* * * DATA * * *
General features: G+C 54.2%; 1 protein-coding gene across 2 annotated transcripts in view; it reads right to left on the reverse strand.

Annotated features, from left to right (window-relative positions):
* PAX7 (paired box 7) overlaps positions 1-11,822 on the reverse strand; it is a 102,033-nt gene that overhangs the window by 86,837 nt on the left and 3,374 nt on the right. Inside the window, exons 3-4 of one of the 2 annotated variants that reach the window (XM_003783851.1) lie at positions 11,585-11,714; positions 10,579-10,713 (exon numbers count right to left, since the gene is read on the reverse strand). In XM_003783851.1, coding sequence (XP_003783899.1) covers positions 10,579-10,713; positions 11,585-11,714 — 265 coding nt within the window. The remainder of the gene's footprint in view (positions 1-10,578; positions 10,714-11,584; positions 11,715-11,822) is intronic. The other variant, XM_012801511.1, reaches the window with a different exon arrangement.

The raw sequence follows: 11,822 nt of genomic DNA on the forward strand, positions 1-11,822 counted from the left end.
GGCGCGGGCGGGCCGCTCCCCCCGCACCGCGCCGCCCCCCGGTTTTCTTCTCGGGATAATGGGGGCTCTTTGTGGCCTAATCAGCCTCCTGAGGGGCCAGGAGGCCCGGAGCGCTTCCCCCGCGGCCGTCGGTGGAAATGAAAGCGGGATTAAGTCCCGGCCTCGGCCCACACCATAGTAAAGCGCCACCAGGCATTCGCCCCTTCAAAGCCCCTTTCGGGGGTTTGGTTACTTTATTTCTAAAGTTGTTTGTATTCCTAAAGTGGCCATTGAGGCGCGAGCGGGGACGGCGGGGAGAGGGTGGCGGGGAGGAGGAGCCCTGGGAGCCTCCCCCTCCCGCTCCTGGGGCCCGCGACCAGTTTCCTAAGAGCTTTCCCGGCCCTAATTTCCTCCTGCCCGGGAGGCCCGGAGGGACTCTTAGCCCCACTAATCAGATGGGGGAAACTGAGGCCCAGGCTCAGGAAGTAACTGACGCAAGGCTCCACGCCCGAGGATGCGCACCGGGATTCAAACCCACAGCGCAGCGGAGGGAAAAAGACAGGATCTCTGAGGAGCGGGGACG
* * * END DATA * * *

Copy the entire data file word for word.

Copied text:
General features: G+C 54.2%; 1 protein-coding gene across 2 annotated transcripts in view; it reads right to left on the reverse strand.

Annotated features, from left to right (window-relative positions):
* PAX7 (paired box 7) overlaps positions 1-11,822 on the reverse strand; it is a 102,033-nt gene that overhangs the window by 86,837 nt on the left and 3,374 nt on the right. Inside the window, exons 3-4 of one of the 2 annotated variants that reach the window (XM_003783851.1) lie at positions 11,585-11,714; positions 10,579-10,713 (exon numbers count right to left, since the gene is read on the reverse strand). In XM_003783851.1, coding sequence (XP_003783899.1) covers positions 10,579-10,713; positions 11,585-11,714 — 265 coding nt within the window. The remainder of the gene's footprint in view (positions 1-10,578; positions 10,714-11,584; positions 11,715-11,822) is intronic. The other variant, XM_012801511.1, reaches the window with a different exon arrangement.

The raw sequence follows: 11,822 nt of genomic DNA on the forward strand, positions 1-11,822 counted from the left end.
GGCGCGGGCGGGCCGCTCCCCCCGCACCGCGCCGCCCCCCGGTTTTCTTCTCGGGATAATGGGGGCTCTTTGTGGCCTAATCAGCCTCCTGAGGGGCCAGGAGGCCCGGAGCGCTTCCCCCGCGGCCGTCGGTGGAAATGAAAGCGGGATTAAGTCCCGGCCTCGGCCCACACCATAGTAAAGCGCCACCAGGCATTCGCCCCTTCAAAGCCCCTTTCGGGGGTTTGGTTACTTTATTTCTAAAGTTGTTTGTATTCCTAAAGTGGCCATTGAGGCGCGAGCGGGGACGGCGGGGAGAGGGTGGCGGGGAGGAGGAGCCCTGGGAGCCTCCCCCTCCCGCTCCTGGGGCCCGCGACCAGTTTCCTAAGAGCTTTCCCGGCCCTAATTTCCTCCTGCCCGGGAGGCCCGGAGGGACTCTTAGCCCCACTAATCAGATGGGGGAAACTGAGGCCCAGGCTCAGGAAGTAACTGACGCAAGGCTCCACGCCCGAGGATGCGCACCGGGATTCAAACCCACAGCGCAGCGGAGGGAAAAAGACAGGATCTCTGAGGAGCGGGGACG